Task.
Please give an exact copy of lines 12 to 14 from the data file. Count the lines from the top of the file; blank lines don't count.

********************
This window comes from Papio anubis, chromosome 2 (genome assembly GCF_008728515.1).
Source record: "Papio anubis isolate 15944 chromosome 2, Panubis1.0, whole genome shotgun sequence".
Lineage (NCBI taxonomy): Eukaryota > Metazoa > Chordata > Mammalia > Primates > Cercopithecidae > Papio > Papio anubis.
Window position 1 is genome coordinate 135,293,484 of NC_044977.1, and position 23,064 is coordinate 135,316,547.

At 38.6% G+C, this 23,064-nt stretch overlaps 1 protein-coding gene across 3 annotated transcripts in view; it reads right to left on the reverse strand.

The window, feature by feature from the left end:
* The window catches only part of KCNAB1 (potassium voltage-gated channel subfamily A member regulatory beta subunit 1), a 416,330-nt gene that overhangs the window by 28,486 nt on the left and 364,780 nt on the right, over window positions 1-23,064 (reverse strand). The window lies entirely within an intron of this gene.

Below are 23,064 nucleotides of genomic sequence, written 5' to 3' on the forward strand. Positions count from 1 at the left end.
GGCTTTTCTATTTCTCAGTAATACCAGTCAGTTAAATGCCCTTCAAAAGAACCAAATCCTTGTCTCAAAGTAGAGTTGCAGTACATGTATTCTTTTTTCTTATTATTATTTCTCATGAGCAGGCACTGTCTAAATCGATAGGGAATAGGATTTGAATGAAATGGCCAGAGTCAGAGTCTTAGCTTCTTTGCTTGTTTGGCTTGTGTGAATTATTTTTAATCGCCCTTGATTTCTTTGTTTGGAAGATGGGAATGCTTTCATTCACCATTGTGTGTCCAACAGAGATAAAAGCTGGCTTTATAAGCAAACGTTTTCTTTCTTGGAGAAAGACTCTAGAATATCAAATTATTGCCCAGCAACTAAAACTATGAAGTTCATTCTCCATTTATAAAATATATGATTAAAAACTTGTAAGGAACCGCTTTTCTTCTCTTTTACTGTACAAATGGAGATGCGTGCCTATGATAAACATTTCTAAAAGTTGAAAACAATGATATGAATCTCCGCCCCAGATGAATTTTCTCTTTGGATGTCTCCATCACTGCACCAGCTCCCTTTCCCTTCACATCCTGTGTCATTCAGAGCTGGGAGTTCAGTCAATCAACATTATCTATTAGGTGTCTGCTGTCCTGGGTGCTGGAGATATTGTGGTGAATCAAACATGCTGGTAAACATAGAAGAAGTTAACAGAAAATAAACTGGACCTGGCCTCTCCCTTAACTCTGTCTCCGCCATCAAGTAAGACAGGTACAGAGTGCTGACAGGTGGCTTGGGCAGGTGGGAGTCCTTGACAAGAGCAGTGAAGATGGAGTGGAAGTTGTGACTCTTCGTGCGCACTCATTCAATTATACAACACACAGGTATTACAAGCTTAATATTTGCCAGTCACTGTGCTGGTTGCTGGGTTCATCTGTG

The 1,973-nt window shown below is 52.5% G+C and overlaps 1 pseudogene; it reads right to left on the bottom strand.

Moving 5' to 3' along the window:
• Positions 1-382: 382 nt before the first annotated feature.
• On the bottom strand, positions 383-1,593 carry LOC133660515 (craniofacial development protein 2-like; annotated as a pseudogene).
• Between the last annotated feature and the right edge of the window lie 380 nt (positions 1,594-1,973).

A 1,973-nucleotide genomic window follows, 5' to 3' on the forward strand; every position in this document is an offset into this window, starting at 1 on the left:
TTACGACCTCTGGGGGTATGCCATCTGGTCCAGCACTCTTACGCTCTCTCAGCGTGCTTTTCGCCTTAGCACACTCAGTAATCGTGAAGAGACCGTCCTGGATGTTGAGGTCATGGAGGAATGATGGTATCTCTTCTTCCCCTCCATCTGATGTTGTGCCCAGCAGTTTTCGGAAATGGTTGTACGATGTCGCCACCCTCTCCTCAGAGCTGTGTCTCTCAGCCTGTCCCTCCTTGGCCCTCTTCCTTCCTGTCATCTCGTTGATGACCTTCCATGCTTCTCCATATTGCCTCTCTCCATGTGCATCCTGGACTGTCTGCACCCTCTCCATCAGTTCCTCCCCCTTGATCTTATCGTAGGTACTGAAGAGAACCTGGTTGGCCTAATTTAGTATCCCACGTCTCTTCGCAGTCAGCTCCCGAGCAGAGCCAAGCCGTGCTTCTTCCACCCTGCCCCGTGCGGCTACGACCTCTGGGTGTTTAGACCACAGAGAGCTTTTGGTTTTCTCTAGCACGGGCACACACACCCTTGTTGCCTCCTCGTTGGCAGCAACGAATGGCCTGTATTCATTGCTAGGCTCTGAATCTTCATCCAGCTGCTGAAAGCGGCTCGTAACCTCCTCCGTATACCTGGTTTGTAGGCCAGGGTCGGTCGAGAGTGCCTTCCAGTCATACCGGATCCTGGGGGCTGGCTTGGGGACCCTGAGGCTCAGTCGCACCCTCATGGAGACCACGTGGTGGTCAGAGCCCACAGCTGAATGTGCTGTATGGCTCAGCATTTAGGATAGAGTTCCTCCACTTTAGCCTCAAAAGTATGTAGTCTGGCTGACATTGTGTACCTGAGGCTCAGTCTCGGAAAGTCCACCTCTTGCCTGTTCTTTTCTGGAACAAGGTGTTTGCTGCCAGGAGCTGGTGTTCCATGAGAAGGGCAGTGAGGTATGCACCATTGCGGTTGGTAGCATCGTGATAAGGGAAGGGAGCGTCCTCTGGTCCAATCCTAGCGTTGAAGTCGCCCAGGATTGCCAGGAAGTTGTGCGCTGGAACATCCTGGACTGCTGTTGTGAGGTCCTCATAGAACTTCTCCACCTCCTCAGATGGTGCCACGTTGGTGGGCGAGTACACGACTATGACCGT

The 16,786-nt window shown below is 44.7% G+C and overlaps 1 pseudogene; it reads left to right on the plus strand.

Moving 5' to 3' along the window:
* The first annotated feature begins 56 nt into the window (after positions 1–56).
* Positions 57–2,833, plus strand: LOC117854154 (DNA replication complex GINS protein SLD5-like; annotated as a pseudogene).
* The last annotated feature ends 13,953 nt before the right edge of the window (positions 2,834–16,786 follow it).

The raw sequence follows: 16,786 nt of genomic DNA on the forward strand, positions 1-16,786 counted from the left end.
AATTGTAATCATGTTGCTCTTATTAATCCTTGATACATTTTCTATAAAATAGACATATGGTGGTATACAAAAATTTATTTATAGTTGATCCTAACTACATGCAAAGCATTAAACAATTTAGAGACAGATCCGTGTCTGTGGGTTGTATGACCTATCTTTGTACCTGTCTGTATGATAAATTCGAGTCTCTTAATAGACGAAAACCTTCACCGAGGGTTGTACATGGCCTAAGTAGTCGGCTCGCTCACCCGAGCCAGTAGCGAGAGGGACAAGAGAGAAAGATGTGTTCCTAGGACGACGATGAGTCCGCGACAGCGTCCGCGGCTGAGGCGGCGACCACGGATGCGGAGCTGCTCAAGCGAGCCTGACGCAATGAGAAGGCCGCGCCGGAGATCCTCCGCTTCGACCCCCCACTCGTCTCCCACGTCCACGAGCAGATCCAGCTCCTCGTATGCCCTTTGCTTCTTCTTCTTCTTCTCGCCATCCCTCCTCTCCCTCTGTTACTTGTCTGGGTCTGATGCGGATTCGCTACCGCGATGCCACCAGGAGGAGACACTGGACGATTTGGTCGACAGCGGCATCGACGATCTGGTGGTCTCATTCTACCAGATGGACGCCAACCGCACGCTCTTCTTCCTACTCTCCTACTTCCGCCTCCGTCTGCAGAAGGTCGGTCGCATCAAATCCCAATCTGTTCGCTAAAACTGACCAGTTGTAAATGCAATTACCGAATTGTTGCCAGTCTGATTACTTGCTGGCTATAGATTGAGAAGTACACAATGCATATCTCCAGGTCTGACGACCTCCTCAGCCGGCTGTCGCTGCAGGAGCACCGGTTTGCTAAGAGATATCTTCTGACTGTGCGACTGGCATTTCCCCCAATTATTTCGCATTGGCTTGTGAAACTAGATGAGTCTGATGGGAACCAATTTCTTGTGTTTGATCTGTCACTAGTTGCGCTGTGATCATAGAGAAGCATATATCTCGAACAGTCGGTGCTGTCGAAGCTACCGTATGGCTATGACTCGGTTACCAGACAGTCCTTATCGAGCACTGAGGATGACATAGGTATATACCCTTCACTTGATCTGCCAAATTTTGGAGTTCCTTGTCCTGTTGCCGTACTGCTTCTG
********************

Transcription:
• Positions 1-382: 382 nt before the first annotated feature.
• On the bottom strand, positions 383-1,593 carry LOC133660515 (craniofacial development protein 2-like; annotated as a pseudogene).
• Between the last annotated feature and the right edge of the window lie 380 nt (positions 1,594-1,973).